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Farmer’s market both hurt & helped by money crisis

on October 19, 2008


At first it looked like a great Sunday for Samuel Lunes. Just after 9am, when the Temescal Farmers Market opened, customers lined up by the dozen before his produce stand. For hours, working with his son and his son’s friend, Lunes was busy selling organic fruits and vegetables. But by the end of the day, Lunes said the sales could have been better.

“They used to buy a lot,” he said of his customers. Their numbers haven’t diminished over the two years the market has been in existence, Lunes said, but their buying habits have changed.

“It’s the same people,” he said. “But now, they think about what they have to buy. They spend less money.”

Vendor Sam Lunes says the customers keep coming but that they're spending less
Vendor Sam Lunes says the customers keep coming but that they’re spending less

As many businesses across the country begin to struggle with the financial meltdown, vendors at Temescal Farmers Market are still trying to gauge its long-term impact on their sales. While some merchants say their sales are slowing down, others say they are doing fine—for now, at least.

Vendors are saying that sea food and meat sales are still healthy. “Our sales are going up,” said Ernesto Rico, a 22 year-old fish vendor from Sebastopol. He said  he has even raised prices of tuna and black cod recently by one dollar a pound.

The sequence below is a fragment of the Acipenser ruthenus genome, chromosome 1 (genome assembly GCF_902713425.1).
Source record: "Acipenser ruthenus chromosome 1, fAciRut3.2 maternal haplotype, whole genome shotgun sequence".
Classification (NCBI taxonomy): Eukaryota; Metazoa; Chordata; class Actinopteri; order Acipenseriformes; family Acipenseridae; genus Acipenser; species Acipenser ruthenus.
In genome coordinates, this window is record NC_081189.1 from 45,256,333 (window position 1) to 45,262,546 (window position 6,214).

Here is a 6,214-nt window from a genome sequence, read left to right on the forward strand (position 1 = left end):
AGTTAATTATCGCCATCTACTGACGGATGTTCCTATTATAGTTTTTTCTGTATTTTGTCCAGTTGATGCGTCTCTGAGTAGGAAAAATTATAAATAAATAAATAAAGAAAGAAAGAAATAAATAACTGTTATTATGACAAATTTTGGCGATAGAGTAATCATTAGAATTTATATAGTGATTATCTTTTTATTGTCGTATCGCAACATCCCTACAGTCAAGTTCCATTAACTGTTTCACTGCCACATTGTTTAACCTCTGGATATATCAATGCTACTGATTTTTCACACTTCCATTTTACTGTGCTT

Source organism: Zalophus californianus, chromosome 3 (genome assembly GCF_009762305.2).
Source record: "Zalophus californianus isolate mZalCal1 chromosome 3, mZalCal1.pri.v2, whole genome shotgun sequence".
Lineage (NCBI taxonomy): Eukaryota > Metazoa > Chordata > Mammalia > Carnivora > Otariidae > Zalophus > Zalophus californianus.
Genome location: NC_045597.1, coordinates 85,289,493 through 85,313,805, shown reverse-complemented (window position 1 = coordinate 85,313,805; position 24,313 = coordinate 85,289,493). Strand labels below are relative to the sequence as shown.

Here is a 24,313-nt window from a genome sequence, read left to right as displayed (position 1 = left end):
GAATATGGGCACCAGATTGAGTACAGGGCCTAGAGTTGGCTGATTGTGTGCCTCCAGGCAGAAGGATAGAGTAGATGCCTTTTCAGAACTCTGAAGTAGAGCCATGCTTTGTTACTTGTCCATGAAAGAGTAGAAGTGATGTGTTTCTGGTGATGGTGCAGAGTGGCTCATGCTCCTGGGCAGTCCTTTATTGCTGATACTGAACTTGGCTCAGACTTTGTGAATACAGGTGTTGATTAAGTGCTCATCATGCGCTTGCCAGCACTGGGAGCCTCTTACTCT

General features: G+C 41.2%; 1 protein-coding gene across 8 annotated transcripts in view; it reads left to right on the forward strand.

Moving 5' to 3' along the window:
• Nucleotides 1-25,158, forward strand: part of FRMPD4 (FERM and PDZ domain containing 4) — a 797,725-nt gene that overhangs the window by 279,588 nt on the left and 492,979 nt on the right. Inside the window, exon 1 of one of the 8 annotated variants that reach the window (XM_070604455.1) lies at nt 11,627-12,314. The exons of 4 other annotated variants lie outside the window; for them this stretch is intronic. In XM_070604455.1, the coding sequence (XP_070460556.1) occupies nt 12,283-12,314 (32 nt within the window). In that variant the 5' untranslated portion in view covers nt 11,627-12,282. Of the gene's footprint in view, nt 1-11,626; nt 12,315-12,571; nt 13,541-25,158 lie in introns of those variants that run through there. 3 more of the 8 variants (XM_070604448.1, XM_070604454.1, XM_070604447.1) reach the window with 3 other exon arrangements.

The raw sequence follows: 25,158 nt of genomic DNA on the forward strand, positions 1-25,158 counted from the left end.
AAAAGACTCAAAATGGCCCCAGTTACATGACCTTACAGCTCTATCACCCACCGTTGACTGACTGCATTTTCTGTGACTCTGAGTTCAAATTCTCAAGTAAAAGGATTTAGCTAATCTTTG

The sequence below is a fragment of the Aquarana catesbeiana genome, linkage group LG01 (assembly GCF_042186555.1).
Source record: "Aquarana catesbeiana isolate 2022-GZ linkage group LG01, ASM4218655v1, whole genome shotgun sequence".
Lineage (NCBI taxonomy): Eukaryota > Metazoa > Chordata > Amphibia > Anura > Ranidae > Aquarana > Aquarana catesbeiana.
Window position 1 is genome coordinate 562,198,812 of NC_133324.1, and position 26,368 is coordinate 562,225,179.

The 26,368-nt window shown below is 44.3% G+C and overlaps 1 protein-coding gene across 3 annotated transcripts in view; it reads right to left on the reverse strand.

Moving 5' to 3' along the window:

Among vendors who have seen a downturn in business, not all are experiencing this in farmer’s markets outside of Oakland. Jaime Duenes, a merchant from San Lorenzo who sells dried dates, six dollars a box, said that in Danville, “I have no problems. People always buy.” But he’s worried that people in Oakland are cutting down on unnecessary expenses. “Dates are like a luxury,” he said.

Some feel reasons for optimism amidst so much bad news. Adam Vermeire of Prather Ranch Fish, based in San Francisco, figures that “people are eating out less and cooking more at home,” which is a situation, he added, that boosts their sales.

While he hasn’t seen any negative impacts on their businesses yet, Vermeire worries that may change in six months or so, as the economic downturn continues. “It is taking a little while to catch up,” he said.||||||||||||||

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